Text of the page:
Pakistan also faces instability in the Federally Administered Tribal Areas, where some tribal leaders support the Taliban. Pakistan has had to deploy the army in these regions to suppress the local unrest, in Waziristan. The Waziristan conflict ended with a recently declared peace agreement between the tribal leaders and the Pakistani government, that is expected to bring back stability to the region.[21]

Additionally, the country has long faced instability in its largest province, Balochistan. The army was deployed to fight a serious insurgency within the province from 1973–76. Social stability resumed after Rahimuddin Khan was appointed martial law administrator beginning in 1977. After relative peace throughout the 1980s and 1990s, some influential Baloch tribal leaders restarted a separatist movement after Pervez Musharraf took over in 1999. In a recent incident Nawab Akbar Bugti, the leader of the Baloch insurgency, was killed in August 2006 by Pakistani military forces.


Pakistan is a rapidly developing country which has faced a number of challenges on both political and economic fronts. Despite being a very poor country in 1947, Pakistan's economic growth rate was better than the global average during the subsequent four decades, but imprudent policies led to a slowdown in the late 1990's.[25] Recently, wide-ranging economic reforms have resulted in a stronger economic outlook and accelerated growth especially in the manufacturing and financial services sectors. There has been great improvement in the foreign exchange position and rapid growth in hard currency reserves in recent years. The 2005 estimate of foreign debt was close to US$40 billion. However, this has decreased in recent years with assistance from the International Monetary Fund (IMF) and significant debt-relief from the United States. Pakistan's gross domestic product, as measured by purchasing power parity (PPP), is estimated to be US$439.7 billion[26] while its per capita income (PCI) stands at $2,803.[27] Despite clear progress, reports by the Asian Development Bank, the World Bank and the UN Development Program place the poverty rate in Pakistan between 23-28 percent.[28] Pakistan's GDP growth rates have seen a steady increase over the last 5 years. However, inflationary pressures and a low savings rate, among other economic factors, could make it difficult to sustain a high growth rate, according to some analysts. [29] [30][31]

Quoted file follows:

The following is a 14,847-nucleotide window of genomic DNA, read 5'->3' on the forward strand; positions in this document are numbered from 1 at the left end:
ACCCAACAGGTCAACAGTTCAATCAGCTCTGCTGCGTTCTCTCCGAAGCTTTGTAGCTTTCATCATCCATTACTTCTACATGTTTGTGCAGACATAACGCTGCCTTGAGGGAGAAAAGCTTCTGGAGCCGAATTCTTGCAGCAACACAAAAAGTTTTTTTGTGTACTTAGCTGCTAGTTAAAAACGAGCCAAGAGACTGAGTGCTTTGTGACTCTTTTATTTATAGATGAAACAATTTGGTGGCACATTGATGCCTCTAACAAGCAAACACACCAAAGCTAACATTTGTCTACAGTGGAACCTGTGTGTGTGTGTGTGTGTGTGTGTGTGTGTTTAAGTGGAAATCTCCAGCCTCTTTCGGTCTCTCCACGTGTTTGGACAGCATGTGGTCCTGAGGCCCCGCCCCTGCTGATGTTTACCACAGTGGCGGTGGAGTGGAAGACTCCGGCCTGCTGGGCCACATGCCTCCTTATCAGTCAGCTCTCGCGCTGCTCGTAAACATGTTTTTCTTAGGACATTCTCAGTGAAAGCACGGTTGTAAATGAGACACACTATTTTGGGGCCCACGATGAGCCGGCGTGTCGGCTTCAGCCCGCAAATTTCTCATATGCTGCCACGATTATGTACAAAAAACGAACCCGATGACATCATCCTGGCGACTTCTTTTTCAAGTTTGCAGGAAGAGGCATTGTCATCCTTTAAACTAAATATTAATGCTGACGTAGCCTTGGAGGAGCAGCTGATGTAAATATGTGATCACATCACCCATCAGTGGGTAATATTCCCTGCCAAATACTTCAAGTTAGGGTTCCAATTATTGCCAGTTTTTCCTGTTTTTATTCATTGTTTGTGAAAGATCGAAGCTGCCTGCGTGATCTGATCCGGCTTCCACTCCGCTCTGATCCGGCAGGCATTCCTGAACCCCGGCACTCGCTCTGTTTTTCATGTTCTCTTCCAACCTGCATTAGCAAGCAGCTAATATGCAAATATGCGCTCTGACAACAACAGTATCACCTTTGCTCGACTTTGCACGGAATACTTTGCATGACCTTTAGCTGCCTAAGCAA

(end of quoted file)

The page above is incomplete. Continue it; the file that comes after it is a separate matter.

The growth of non-agricultural sectors has changed the structure of the economy, and agriculture now only accounts for roughly 20% of the GDP. The service sector accounts for 53% of the country's GDP with wholesale and retail trade forming 30% of this sector. In recent times, the Karachi Stock Exchange has soared, along with most of the world's emerging markets. Large amounts of foreign investments have been made into several industries. The top industries in Pakistan are telecom, software, automotives, textiles, cement, fertilizer, steel, ship building, and more recently, aerospace.

Pakistan has accomplished many engineering feats such as construction of the world’s largest earth filled dam Tarbela, the world's twelfth largest dam Mangla, as well as the world’s highest international road: the Karakoram Highway. There are also half a dozen additional dams planned such as Kalabagh Dam, Diamer-Bhasha Dam, Munda, Akhori and Skardu Katzara.[32]

In November of 2006 China and Pakistan signed a Free Trade Agreement hoping to triple bilateral trade from $4.2 billion (USD) to $15 billion (USD) within the next five years. [33] Pakistan's annual exports in 2005 amounted to $15 billion (USD)[34], and is poised to cross $18 billion (USD) in 2006 and $20 billion (USD) in 2007.[35] Pakistan is also home to a thriving arms industry which exports $200 million (USD) annually, mostly defence equipment and arms to countries in the Middle East and South Asia, and its defence officials are hopeful that these exports will surpass $500 million (USD) a year within the next five years.